Andy Murray wants stronger scrutiny by drugs bodies to keep tennis clean
ANDY Murray last night launched a strong attack on drug cheats and called on anti-doping authorities to be even more vigilant to protect the integrity of tennis as the Lance Armstrong scandal continues to destroy the reputation of international cycling.
The US Open champion was speaking at the BNP Paribas Masters in Bercy – he plays his opening match tomorrow – and while he believes that tennis is basically a clean sport with around 60 positive tests since 1990, he thinks those who are caught should be given longer bans and that the authorities should conduct more out of competition tests.
The International Tennis Federation is responsible for most of the testing in tennis, although national associations such as UK Anti-Doping will also conduct their own tests under the WADA code. In 2011, the ITF carried out just 21 out of competition blood tests and the Scot clearly thinks that that is nowhere near enough. Even though he was called upon by the drug testers at his hotel on Saturday night for a blood test, he thinks that such random testing is the only way to catch the cheats.
“I think that’s good,” he said. “We’re not used to doing that many blood tests in tennis, I’ve probably had four or five blood tests this year, but a lot more urine tests, so it’s something that’s obviously necessary.
“It was good to see that we’ve started doing the out of competition blood testing.
“The thing with tennis is that there’s a lot of testing at the top end, but lower down there isn’t anywhere near as much as near at the top end.
“I’ve looked a few times at the list of how many times guys have been tested. I think only the top 50 singles players and maybe only the top 10 doubles players have to do it, so it doesn’t necessarily always make sense just to test the guys that are at the top – you need to do it throughout the whole sport and I think that would help as well.
“We get tested throughout the whole year, from a lot of the tournaments. I think the out of competition stuff could probably get better. In December, when people are training, I think it would be good to try and do more around that time.”
But it is what happens to the drug cheats that infuriates Murray. Many times in the past, players have tested positive, been banned and then have had their sentence reduced on appeal.
In 2005, Mariano Puerta should have been given a lifetime ban for a second doping offence in two years after testing positive following the French Open final. Instead, he was, initially, given an eight-year ban. On appeal, that sanction was reduced to two years and in 2007, he returned to the tour. In 2009, Wayne Odesnik was caught by Melbourne customs officers trying to take human growth hormone into Australia.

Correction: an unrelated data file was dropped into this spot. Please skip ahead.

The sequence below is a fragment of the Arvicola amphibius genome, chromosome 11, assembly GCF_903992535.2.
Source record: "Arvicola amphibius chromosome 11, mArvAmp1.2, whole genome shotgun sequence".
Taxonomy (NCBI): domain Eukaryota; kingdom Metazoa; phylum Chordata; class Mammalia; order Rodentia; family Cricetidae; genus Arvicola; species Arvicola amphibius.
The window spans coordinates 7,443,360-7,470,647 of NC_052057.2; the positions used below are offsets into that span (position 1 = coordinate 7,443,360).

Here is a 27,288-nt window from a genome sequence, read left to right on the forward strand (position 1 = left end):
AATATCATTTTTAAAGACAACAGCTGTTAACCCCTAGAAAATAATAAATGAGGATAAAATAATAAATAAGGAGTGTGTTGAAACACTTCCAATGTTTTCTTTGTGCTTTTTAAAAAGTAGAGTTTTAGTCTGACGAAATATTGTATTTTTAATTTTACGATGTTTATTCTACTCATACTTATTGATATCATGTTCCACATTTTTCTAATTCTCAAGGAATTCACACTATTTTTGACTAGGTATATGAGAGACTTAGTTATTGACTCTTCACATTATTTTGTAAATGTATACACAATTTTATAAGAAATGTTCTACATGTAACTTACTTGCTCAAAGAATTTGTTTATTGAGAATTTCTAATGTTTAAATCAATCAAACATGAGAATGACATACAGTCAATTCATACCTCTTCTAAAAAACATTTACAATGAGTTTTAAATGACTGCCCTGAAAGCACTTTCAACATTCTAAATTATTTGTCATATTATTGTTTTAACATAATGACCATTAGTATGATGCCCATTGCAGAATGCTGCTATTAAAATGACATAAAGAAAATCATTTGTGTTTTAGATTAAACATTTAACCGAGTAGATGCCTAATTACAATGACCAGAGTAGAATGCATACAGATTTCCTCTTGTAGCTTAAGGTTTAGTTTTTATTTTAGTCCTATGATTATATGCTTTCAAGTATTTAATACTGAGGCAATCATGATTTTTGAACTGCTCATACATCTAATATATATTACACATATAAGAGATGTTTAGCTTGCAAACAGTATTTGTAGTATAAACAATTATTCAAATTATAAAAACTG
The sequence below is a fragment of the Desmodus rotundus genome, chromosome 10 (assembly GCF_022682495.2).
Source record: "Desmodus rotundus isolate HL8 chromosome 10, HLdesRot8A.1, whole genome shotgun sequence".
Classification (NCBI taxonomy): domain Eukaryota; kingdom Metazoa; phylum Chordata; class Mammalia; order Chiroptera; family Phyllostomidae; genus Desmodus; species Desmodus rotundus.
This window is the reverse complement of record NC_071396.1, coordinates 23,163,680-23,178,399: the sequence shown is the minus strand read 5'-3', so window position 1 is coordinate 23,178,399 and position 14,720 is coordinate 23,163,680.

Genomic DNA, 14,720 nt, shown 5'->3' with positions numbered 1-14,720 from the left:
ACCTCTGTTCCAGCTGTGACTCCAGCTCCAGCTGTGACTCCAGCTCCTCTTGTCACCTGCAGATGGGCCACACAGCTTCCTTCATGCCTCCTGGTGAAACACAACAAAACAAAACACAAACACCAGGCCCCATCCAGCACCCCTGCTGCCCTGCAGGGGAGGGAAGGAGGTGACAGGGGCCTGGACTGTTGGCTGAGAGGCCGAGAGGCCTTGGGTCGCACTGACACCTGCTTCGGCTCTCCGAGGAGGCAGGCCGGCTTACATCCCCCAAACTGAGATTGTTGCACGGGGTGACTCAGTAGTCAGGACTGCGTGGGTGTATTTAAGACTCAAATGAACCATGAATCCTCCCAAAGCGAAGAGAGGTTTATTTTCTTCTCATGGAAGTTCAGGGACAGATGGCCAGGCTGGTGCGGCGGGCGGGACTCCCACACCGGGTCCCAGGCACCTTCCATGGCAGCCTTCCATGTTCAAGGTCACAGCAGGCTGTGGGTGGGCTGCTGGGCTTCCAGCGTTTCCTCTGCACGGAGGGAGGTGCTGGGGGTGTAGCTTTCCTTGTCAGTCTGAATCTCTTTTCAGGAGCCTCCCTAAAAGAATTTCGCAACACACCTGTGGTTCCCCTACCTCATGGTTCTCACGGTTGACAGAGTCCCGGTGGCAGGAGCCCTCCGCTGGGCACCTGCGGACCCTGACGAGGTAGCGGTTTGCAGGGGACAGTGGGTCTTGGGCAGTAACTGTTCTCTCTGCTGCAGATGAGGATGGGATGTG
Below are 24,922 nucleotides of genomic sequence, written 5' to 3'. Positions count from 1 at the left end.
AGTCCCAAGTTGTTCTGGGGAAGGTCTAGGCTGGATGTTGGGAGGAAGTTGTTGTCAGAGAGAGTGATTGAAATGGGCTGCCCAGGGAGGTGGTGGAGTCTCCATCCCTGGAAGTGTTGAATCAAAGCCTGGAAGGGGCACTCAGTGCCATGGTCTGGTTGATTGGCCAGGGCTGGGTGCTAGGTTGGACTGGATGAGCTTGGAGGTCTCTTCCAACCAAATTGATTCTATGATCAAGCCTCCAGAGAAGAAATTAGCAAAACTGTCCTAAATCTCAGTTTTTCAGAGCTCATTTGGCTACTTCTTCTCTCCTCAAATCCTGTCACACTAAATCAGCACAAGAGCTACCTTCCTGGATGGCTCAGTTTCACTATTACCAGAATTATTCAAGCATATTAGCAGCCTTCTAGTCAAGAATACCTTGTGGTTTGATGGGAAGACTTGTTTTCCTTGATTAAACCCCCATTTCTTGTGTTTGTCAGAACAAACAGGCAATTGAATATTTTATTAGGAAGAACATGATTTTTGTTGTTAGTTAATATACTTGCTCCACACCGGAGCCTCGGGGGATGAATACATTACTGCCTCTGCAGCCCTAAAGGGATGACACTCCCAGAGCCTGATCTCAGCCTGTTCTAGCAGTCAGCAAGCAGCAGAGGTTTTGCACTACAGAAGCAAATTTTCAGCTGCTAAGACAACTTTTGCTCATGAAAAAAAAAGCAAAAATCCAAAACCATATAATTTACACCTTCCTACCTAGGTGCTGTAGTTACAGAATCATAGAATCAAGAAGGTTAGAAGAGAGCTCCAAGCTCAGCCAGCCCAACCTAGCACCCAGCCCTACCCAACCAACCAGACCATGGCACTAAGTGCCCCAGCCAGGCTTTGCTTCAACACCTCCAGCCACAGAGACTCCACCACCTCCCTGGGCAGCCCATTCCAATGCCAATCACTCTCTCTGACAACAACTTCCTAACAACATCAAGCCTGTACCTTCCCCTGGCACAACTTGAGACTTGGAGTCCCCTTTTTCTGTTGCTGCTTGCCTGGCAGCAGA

Once the criminal proceedings had concluded, Odesnik was then sanctioned by the tennis authorities and given a two-year ban. But that sentence was back-dated and the halved when he provided “substantial assistance” to the authorities. In the end, he was only prevented from playing for seven months.
“The thing that bugged me with it, was when you have the whole Wayne Odesnik thing, is that if people fail the tests, don’t let them off,” Murray said. “Don’t say, OK, it’s going to go from two years to six months, because that’s not how it should work. If we’re going through this process, which yeah, can at times be a bit frustrating even if it is necessary, when somebody fails a test, don’t just let them back into the sport 18 months earlier than they should be.
“That’s what was frustrating for me about it because we’re going through all of this and they’re being too lenient with guys that are travelling with human growth hormone to other countries. It’s ridiculous.”
Murray feels comfortable with tennis’s public image, but he knows every drugs story tarnishes all professional sport so tennis has to work harder than ever to protect its reputation.
“You never know in any sport what’s really going on,” he said. “The one thing I would say with a sport like cycling, is it’s purely physical. There’s very little, I think, skill involved in the Tour de France, it’s pretty much just physical whereas with tennis, you can’t teach the skill by taking a drug.
“I don’t think people look at tennis players in the same way that they would at the cyclists because this sport hasn’t had the problems they’ve had. In tennis since 1990 we’ve had 65 positive tests, 10 of them recreational, some of them were guys like Mariano Hood who was taking stuff for hair loss – there was 10 or 15 of them – so there have been 30 to 35 performance-enhancing tests in that time.
“I don’t think tennis has been as bad as cycling but that isn’t to say that more can’t be done to make it 100 per cent sure there are no issues.”
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